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New technology to filter bacteria at Sunbury plant

28 November 2017

Sunbury’s wastewater will soon be filtered through hundreds of thousands of tiny straw-like membranes with holes ten times smaller than the smallest bacteria.

Sunbury's wastewater will soon be filtered through hundreds of thousands of tiny straw-like membranes with holes ten times smaller than the smallest bacteria.

The membranes have been installed as part of the $53 million upgrade of the Sunbury Recycled Water Plant.

"Thousands of these 2.6mm-wide membranes, which look a bit like the strands of a mop, are packed into modules," Western Water’s Managing Director, Neil Brennan, says.

"This month we had cranes lifting 24 of the modules into place in the new membrane tank at the plant."

 

"The surface area of the membranes combined is 43,200 square metres, which is more than double the size of the MCG."

The membrane tank will filter wastewater through holes that are just 0.00003 of a millimetre wide, removing particles and bacteria to produce exceptionally high quality recycled water.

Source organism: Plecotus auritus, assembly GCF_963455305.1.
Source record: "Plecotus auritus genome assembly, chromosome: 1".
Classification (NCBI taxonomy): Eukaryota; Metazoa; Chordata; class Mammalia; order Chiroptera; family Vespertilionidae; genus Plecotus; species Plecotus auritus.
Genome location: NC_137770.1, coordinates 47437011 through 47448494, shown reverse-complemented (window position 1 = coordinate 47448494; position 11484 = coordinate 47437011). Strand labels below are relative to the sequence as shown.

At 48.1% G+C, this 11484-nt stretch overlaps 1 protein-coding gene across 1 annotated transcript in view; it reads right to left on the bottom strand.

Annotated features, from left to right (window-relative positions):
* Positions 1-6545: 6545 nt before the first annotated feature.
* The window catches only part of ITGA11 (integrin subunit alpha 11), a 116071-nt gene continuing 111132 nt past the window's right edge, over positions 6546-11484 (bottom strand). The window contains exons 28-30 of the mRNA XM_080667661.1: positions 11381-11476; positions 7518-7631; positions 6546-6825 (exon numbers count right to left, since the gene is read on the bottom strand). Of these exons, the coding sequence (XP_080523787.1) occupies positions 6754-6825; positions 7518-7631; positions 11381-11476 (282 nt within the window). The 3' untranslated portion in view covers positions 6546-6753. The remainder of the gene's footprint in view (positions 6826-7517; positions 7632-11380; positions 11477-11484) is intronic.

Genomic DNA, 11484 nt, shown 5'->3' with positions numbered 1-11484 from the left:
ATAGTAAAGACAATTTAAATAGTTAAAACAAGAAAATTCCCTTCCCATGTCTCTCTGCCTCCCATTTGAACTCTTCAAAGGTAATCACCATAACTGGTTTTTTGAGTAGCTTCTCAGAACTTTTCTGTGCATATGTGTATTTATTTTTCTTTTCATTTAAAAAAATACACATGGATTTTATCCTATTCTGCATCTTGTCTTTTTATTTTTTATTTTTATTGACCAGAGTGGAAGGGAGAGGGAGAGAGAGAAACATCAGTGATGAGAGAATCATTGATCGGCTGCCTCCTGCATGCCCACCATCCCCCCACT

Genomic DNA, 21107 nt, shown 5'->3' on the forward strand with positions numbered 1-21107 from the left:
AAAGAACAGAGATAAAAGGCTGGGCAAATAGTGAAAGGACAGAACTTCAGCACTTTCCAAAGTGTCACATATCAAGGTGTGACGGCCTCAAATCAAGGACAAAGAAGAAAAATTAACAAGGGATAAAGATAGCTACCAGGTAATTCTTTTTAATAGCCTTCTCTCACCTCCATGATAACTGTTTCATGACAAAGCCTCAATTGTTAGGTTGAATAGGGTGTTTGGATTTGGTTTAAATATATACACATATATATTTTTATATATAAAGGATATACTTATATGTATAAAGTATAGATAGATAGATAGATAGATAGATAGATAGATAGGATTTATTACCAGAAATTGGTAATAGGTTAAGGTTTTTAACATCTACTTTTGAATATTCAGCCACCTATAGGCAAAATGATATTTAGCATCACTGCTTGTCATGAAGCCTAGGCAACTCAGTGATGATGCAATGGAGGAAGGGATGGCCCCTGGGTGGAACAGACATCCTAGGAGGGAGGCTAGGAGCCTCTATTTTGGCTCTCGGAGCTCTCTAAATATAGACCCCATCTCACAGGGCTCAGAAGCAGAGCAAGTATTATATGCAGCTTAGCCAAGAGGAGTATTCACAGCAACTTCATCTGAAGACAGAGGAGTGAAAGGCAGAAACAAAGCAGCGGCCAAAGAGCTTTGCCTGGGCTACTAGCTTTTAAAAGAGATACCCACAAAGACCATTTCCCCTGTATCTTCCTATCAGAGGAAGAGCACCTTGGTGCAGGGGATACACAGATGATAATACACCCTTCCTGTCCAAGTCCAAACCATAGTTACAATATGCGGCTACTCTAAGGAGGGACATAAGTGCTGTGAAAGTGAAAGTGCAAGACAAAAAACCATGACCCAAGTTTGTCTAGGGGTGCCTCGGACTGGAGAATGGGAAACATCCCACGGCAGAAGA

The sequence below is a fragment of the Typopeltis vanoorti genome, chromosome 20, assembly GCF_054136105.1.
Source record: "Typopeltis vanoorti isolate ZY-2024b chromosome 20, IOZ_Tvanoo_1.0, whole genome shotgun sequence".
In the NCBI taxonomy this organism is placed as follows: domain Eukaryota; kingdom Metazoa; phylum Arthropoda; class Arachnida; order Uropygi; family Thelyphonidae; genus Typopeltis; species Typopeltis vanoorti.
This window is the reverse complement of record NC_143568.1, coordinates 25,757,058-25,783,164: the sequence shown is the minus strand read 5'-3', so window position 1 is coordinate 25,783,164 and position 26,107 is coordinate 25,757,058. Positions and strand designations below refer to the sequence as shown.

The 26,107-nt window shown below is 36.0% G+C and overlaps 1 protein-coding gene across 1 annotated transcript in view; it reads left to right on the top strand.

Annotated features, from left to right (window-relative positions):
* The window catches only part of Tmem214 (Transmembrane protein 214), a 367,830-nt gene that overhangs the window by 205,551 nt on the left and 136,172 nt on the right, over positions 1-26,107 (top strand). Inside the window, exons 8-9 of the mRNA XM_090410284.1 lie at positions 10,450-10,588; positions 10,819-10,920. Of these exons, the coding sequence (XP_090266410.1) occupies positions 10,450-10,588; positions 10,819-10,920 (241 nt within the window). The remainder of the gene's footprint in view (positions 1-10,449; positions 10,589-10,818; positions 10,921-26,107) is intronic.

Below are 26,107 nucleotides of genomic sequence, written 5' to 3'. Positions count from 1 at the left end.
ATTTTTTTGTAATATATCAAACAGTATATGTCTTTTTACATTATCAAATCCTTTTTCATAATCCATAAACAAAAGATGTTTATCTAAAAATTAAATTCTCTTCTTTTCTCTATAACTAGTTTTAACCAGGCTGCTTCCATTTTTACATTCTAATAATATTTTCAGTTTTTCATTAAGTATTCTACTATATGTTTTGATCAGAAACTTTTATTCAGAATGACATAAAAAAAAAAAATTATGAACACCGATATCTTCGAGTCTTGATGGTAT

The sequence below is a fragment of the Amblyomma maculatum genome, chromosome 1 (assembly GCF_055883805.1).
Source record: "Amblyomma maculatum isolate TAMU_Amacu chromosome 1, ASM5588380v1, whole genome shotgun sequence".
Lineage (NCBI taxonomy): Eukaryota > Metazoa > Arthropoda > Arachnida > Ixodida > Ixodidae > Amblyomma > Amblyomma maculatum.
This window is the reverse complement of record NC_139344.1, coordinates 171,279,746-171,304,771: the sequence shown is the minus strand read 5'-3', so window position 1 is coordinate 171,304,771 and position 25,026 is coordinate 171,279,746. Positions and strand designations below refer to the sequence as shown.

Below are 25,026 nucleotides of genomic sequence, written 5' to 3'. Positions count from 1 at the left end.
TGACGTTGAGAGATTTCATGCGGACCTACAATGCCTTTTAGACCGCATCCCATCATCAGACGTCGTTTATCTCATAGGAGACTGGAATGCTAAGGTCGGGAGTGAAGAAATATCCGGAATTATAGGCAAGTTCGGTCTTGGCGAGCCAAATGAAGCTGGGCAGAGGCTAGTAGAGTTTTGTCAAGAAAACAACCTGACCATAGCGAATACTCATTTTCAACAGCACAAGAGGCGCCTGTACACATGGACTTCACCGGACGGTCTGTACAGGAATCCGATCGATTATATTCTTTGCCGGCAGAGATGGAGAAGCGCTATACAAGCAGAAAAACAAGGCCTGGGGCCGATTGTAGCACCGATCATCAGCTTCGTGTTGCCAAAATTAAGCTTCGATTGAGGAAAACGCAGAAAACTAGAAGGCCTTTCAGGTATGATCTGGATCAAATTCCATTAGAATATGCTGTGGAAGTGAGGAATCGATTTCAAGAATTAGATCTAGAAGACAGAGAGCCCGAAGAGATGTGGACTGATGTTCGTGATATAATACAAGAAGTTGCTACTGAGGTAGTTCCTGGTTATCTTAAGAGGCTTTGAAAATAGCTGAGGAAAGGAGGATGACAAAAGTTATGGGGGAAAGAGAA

"This is the first time we have used this innovative technology, which also takes up far less space than traditional filtration technology," Mr Brennan says.

"The space-saving design has meant we can keep the upgraded plant within the same footprint as the original plant. We can also add more modules in future if needed."

The upgrade will increase the Sunbury Recycled Water Plant’s treatment capacity from 6.5 million to 9.2 million litres of sewage per day.

It will enable the plant to keep up with the rapidly growing population of Sunbury and Diggers Rest. Find out more about the project.

 


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